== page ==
The HR Lawyer's Blog looks at the continuing trends on alternative billing arrangements in Alternative Billing - Clients Want It - Big Law Firms Hate It.The post highlights that a recent survey of corporate counsel indicate that 90% of outside counsel still resist the suggestion to consider alternative fee arrangements.

Kevin Jon Heller at Opinio Juris covers a running battle between Glenn Reynolds and Paul Campos, law professor at University of Colorado, over one of Instapundit's posts arguing that selective assassination of Iranian nuclear scientists is both legal and advisable. Eugene Volokh also weighs-in with some worthwhile comments.

Charles Green questions the "legal tip" included in Business Week's SmallBiz magazine which suggests that retail sales slips should include a written statement to protect the interests of your business in his post From Our Legal Experts... posted at Trust Matters.

David Maister gives interesting insight into his experience as a juror in a 5 day trial involving a pastor, a parishioner and $80,000 in Jury Duty posted at Passion, People and Principles. He offers some simple lessons for litigators to remember.

Charlie Weis, Notre Dame's football coach, appears headed back for seconds in his trial over an allegedly botched gastric bypass surgery. Quizlaw has an entertaining post about the events that lead to the mistrial. Only one can speculate what would have happened if the physicians chose not to respond.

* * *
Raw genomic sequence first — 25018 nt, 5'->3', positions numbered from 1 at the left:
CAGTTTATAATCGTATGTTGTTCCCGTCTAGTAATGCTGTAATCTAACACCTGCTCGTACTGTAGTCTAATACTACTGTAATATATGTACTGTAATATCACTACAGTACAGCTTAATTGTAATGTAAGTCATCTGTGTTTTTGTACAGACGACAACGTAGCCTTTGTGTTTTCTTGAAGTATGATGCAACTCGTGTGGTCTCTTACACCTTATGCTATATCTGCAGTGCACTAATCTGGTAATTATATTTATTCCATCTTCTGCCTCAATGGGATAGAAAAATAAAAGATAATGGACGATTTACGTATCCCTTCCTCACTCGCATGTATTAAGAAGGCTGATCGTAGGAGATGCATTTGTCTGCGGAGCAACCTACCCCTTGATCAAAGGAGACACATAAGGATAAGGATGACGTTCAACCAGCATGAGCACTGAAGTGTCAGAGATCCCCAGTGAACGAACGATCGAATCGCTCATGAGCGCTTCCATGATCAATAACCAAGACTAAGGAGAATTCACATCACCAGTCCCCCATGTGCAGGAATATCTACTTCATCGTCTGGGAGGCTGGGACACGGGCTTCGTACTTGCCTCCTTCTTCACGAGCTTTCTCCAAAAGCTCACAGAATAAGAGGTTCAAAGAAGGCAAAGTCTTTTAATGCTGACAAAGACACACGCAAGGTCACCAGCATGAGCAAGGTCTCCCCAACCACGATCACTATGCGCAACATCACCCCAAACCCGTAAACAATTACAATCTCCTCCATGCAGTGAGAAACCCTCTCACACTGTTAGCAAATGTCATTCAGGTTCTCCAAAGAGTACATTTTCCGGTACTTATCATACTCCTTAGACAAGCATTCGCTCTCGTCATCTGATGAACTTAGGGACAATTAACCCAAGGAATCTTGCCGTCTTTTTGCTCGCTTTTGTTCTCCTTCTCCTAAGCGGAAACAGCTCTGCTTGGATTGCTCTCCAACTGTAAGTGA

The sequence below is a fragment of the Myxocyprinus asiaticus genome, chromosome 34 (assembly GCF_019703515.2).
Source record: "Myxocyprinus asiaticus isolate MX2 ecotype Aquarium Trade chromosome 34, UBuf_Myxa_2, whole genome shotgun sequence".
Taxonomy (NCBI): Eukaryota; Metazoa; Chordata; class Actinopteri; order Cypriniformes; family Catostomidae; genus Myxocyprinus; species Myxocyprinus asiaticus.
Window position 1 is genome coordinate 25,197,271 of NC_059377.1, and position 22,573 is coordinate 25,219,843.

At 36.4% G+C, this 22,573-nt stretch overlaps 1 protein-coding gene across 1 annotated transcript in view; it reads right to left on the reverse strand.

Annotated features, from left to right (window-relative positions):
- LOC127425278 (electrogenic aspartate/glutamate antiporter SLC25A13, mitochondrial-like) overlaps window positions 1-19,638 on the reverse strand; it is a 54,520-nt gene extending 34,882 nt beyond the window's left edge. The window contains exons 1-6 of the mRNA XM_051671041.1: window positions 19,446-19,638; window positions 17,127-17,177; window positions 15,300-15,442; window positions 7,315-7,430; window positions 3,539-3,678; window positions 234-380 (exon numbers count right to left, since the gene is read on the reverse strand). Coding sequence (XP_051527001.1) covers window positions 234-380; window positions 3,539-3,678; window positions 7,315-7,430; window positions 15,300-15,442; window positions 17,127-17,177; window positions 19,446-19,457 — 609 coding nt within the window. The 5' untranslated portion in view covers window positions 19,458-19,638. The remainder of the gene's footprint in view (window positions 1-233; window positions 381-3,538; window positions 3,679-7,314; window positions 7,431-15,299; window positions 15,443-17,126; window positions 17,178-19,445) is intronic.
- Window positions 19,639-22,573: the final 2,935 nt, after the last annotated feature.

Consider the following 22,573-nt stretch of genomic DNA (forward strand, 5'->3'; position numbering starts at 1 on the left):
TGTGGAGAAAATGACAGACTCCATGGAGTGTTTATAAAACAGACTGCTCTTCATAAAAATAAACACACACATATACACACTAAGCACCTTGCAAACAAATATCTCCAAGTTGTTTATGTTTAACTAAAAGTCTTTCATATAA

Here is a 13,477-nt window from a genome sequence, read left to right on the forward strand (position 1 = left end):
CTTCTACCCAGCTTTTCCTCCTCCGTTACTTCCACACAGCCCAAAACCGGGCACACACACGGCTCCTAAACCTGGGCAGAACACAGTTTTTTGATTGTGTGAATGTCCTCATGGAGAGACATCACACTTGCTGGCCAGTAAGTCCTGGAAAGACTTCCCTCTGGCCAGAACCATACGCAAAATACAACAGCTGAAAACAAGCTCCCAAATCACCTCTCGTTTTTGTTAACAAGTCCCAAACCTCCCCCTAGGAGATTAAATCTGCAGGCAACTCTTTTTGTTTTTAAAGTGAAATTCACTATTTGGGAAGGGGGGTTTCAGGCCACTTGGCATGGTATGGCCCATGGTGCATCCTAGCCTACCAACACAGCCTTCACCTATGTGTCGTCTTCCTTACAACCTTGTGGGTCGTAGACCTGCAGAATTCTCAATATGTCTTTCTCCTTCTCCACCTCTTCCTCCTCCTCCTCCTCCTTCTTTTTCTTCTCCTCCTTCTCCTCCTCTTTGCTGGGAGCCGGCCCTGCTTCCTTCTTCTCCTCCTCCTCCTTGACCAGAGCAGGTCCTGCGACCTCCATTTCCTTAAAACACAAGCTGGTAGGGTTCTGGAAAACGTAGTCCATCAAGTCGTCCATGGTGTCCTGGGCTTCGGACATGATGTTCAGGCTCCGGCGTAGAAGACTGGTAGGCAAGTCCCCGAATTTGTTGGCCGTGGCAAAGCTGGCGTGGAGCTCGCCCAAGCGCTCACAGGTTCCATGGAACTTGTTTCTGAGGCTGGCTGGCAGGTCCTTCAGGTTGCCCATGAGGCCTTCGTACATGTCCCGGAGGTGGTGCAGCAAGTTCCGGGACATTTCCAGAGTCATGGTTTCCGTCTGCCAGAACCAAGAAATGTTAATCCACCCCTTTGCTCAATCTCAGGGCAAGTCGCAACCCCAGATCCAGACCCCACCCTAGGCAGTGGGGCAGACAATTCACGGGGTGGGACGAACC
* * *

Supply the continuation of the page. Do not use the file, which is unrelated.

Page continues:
Are you an avid T.J. Maxx or Marshalls shopper? If so, check out Law Practice Management's post Identity Theft Begins with Access to Your Information discussing on of the latest electronic data breaches. The post offers practical advice on how to better protect your personal information in this growing age where everything is electronic.

Overlawyered writes about Dr. Vatura who saved the life of a 400 pound man thrown from a motorcycle in a high speed accident in Treating the morbidly obese (redux). Due to his obesity it was impossible to stabilize the man with typical cervical spinal precautions and as a result he ended up a quadriplegic. One of my favorite medical bloggers, Kevin, M.D., covers this same topic and what he believes the impact these events have everyday on doctors.